Dr. Henry T. Lynch is a member of the LSI Executive Board of Directors as well as Chairman of the Medical Advisory Committee.


In 1944, at only 16 years of age, Henry T. Lynch joined the United States Navy.  He proceeded to serve in the European theater, the South Pacific battles and the Philippine liberation.       

Two years later, after receiving an honorable discharge he attended college, graduating from the University of Oklahoma in 1951. At the age of 24, he obtained his Masters degree in psychology from Denver University, then attended medical school, graduating from the University of Texas Medical Branch, in Galveston in 1960, after completing all the course work toward a PhD in Human genetics in Austin.

It was while as a resident at the University of Nebrasa, Dr. Lynch first encountered individuals who had many family members who were affected of or died of cancers of which they, themselves, had been diagnosed.  Due to his strong background in genetics, Dr. Lynch had the novel idea to look at cancer through a genetics perspective, postulating its root cause was hereditary rather than environmental, which was the school of thought of how all cancers were created. 

Dr. Lynch's studied the cancers for years and in 1970 applied for an NIH grant to study even further in depth. His research indicated there had to be a factor at work that created specific familial cancers.  Nonetheless, the committee did not agree with him and thorough discounted the idea cancer could be hereditary.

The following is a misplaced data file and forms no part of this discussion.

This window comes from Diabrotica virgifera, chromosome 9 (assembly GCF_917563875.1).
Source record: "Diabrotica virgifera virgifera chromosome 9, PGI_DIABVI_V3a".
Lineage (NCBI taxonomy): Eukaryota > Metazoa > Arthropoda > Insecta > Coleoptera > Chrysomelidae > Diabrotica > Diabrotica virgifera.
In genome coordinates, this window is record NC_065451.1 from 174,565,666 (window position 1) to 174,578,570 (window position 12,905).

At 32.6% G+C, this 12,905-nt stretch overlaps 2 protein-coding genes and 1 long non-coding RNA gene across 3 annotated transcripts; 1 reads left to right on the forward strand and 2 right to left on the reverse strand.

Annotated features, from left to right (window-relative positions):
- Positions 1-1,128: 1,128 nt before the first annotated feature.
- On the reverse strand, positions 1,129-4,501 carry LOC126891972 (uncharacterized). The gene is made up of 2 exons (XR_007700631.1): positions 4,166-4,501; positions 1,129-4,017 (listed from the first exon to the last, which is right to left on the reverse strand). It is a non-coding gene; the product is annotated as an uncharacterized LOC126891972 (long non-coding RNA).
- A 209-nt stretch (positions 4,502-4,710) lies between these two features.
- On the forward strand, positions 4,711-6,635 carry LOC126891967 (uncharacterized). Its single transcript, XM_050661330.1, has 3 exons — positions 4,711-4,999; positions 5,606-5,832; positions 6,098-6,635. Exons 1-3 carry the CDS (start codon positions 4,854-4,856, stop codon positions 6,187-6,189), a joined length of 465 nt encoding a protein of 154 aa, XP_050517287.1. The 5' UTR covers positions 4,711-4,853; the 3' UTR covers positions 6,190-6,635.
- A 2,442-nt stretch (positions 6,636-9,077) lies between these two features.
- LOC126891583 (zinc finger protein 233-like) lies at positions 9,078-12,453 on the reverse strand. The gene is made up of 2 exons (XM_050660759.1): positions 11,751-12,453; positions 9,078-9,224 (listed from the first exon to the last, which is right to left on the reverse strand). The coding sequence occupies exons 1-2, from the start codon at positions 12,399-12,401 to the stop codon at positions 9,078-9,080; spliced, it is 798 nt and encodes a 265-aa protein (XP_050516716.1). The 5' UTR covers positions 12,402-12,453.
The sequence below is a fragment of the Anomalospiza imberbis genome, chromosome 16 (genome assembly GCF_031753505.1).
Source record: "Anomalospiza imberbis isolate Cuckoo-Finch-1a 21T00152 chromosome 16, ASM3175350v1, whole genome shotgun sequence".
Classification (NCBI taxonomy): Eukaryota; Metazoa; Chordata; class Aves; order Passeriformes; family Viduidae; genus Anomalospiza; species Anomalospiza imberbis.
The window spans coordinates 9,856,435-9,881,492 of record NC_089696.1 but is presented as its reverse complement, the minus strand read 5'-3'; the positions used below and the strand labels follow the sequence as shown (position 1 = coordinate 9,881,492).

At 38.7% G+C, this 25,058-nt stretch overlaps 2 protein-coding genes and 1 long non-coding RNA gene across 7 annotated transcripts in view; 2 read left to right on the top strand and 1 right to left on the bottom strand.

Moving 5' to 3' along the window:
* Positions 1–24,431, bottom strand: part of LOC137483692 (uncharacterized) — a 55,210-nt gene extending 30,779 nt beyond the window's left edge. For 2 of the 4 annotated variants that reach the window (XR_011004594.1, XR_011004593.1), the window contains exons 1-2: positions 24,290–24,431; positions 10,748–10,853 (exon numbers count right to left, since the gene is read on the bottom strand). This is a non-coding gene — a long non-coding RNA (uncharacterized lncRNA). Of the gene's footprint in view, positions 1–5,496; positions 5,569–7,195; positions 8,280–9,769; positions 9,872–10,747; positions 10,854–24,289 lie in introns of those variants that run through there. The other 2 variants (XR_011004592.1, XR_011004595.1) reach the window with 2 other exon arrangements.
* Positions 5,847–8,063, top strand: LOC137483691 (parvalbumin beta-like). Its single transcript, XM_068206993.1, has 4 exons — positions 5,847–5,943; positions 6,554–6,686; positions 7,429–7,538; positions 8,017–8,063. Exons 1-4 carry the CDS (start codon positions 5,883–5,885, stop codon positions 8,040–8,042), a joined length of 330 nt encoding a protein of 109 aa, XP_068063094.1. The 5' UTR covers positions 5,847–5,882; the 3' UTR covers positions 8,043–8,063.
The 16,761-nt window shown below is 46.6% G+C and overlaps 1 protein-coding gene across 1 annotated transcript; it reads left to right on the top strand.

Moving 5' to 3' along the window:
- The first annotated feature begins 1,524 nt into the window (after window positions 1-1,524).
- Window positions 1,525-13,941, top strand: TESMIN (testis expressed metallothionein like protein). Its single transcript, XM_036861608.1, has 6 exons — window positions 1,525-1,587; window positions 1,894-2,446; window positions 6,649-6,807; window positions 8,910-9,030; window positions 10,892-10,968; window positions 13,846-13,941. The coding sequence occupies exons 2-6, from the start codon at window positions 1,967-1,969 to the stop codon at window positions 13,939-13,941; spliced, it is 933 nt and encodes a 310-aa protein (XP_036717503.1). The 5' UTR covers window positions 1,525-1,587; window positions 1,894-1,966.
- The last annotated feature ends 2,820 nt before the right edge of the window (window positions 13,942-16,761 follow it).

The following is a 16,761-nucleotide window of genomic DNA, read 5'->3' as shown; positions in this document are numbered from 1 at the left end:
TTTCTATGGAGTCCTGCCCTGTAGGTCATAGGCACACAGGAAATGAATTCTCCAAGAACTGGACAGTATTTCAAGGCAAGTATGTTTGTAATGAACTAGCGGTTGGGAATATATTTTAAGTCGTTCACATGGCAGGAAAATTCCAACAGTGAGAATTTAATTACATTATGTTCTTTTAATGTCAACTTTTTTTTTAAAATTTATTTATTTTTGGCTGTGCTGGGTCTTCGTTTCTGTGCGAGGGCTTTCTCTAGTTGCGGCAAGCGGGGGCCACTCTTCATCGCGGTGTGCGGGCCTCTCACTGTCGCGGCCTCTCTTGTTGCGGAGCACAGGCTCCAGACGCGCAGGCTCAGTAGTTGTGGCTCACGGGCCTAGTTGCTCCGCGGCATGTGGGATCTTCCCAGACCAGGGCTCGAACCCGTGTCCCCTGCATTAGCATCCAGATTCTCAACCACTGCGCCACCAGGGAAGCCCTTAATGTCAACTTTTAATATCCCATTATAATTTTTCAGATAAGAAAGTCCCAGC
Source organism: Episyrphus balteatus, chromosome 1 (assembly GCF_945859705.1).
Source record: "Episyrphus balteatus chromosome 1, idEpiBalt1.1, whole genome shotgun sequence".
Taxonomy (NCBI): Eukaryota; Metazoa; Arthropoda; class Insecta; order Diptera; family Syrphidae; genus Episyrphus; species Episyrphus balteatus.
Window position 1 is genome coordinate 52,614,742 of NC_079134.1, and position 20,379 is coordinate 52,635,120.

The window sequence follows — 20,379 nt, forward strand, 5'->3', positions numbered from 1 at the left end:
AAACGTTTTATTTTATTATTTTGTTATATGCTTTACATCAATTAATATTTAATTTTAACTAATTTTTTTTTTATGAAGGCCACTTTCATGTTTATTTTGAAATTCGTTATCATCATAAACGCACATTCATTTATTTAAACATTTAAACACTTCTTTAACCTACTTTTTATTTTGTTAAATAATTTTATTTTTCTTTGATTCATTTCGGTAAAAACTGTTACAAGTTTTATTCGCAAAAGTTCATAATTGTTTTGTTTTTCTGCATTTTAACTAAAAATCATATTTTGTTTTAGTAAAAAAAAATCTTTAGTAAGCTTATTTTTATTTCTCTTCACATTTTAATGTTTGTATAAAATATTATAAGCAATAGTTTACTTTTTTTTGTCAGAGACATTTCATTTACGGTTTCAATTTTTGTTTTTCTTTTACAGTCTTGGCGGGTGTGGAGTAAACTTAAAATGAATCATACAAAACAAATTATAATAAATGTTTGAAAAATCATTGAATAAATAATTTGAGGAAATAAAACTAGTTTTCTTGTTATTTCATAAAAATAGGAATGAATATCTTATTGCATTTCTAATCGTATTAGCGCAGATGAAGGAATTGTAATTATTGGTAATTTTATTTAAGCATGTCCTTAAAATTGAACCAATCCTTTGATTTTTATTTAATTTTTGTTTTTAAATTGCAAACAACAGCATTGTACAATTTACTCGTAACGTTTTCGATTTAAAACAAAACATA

For the next twenty years, he applied for grants and was often rejected, however he continued his reeesearch with minimal funding and totally and passionately convinced he would one day be able to provide cancer can be hereditary.

Never giving up, that day came and Dr. Lynch developed what are regarded as the cardinal principles of cancer genetics: early age of onset of the disease, specific pattern of multiple primary cancers and Mendalian patterns of inheritance in hundreds of extended families worldwide.

Dr. Lynch's publications number more than 650 journal articles and more than a dozen books related to the diagnosis, prevention, counseling and treatment of hereditary disorders, primarily cancer. He serves on the editorial board of Anticancer Research-International Journal of Cancer Research and Treatment, advisory boards of Critical Reviews in Oncogenesis and the Journal of Tumor Marker Oncology.

Dr. Lynch has held positions of leadership within major medical facilities and has been very involved in organizations and activities involving hereditary cancer, including being a member of the editorial board of the Journal of Tumor Marker Oncology, Anti-Cancer Research -International Journal of Cancer Research and Treatment and American Journal of Medical Genetics.

Dr. Lynch has long advocated the genetics issue was a family issue and recognized the many needs of families with Lynch syndrome, both physically and psychologically.  He envisioned the core of the diagnosis and treatment for this issue to be the family practitioner as the gateway into the network for care.

He has envisioned cancer education in high school and arged the case for the need for genetic counselors to work with families and provide necessary information and resources families need to make informed choices.

As a result of Dr. Lynch's efforts, many of us are alive today and we are eternally grateful to him for his dogged perseverance, his dedication toward Lynch syndrme research and the technological avancement which has improved the quality of life and its longevity for future generations.  We intend to further his mission to make his dreams come true for the benefit of many.  Dr. Henry T. Lynch has been involved in almost 700 studies involving inherited cancers.